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by Rosco Brong

Jacob (The Heel)
Genesis 25:29-34; 29:18-30

How Jacob came to be called Jacob is related in Genesis 25:26. The name "Jacob" in the Hebrew is from the word meaning "heel," and is often translated "one who takes by the heel." In a slang sense, the English word "heel" may mean "a contemptible, self-centered, untrustworthy person;" and this description fits Jacob, in his natural state, like a comfortable old shoe.
By divine grace the contemptible Jacob became the admirable Israel, but that is another story.
That God's sovereign choice of His people is not based upon any merit or virtue in them is surely evident enough in the case of Jacob. Lest anyone should miss the point, however, it is clearly stated in Romans 9:10-13.
Our lesson includes two passages from the history of Jacob: the first telling how he out-traded his brother Esau, and the second telling who Jacob in turn was outfoxed by his uncle Laban. Outline follows:
1. Winning, Genesis 25:29-34.
a. Birthright desired, 29-31.
b. Birthright despised, 32-24
2. Weddings, Genesis 29:18-30.
a. Choice for marriage, 18-21.
b. Cheated at marriage, 22-27.
c. Cheating in marriage, 28-30.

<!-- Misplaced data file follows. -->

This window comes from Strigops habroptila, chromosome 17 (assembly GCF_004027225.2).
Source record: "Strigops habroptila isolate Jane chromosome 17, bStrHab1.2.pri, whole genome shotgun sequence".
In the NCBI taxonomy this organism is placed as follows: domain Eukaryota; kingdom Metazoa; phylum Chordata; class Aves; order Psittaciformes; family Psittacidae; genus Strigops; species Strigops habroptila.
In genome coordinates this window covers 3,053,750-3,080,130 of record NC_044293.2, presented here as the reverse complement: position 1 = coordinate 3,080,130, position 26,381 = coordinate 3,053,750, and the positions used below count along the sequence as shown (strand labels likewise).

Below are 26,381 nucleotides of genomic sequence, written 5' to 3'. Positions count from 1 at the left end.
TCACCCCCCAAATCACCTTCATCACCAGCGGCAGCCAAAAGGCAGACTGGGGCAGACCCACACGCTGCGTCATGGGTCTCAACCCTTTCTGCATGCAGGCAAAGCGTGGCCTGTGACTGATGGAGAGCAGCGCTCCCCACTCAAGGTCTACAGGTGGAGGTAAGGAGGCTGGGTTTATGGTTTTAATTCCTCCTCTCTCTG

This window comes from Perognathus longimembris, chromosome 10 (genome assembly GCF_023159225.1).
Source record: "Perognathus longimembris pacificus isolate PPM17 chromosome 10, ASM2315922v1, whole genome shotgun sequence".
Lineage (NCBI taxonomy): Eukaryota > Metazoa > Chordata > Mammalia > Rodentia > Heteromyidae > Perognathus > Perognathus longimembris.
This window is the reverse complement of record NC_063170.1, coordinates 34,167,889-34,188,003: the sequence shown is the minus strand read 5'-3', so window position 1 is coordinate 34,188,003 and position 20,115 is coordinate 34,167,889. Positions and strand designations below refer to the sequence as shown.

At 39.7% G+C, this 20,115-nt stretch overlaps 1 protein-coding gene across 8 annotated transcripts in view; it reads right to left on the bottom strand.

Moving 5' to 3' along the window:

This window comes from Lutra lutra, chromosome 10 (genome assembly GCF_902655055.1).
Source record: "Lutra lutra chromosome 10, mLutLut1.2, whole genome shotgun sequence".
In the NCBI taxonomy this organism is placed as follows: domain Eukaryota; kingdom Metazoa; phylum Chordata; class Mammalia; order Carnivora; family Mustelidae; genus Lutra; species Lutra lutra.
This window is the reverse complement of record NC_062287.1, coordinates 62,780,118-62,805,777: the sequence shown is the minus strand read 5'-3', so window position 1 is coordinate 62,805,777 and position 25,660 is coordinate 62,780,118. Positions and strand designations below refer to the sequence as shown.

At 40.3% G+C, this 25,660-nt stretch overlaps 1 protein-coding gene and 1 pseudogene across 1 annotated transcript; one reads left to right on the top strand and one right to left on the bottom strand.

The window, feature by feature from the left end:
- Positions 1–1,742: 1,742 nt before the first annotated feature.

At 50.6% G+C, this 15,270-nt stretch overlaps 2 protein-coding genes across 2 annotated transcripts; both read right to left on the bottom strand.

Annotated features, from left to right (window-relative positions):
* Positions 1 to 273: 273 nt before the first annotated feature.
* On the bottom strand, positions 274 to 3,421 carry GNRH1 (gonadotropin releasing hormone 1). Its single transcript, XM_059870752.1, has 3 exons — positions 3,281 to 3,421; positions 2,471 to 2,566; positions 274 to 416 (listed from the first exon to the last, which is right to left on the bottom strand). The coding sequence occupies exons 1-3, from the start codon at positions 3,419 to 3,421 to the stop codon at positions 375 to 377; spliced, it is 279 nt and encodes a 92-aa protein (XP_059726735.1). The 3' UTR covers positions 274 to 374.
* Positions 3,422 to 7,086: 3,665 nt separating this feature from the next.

WINNING, Genesis 25:29-34.
Even before these twin brothers were born, God had informed the mother, "the elder shall serve the younger" [Genesis 25:23]. We are not told whether Rebekah kept this prophecy to herself or whether it was common knowledge in the family. We do get a picture of gross favoritism in the home, with Isaac loving Esau and Rebekah loving Jacob. With such partiality shown by the parents, the rivalry between the brothers is not to be wondered at.
Moreover, both Rebekah and Jacob were rather unscrupulous in resorting to trickery to get the advantage over Isaac and Esau. Considering the divine promise, they might have been content to wait on the Lord to establish Jacob in a superior position by honorable means; but no: like too many people they must hurry to win what they wanted at any cost and by any means.
Birthright Desired, 29-31.
"Sod" here is an obsolete or archaic word meaning "seethed" or "boiled." The "pottage" was soup or stew. It may not have been the best food in the world, but no doubt it looked, smelled, and tasted good to a hungry man.
We may condemn Jacob for taking advantage of his brother, but at least Jacob had a proper appreciation of the birth-right. No doubt he had been for a long time envious of Esau's seniority, and perhaps had been scheming to get himself the birthright by some means. It is not hard to believe that Jacob, knowing his brother's weakness, had carefully planned to tempt him with food at an opportune time and get from him the birthright he desired.
Birthright Despised, 32-24.
Esau despised the birthright which Jacob desired. Apparently a slave to the immediate desires of the flesh, his present hunger was more important to Esau than his birth-right to blessings far in the future. Like too many people, he exaggerated his physical needs, claiming to be "at the point to die" when he was merely somewhat hungry.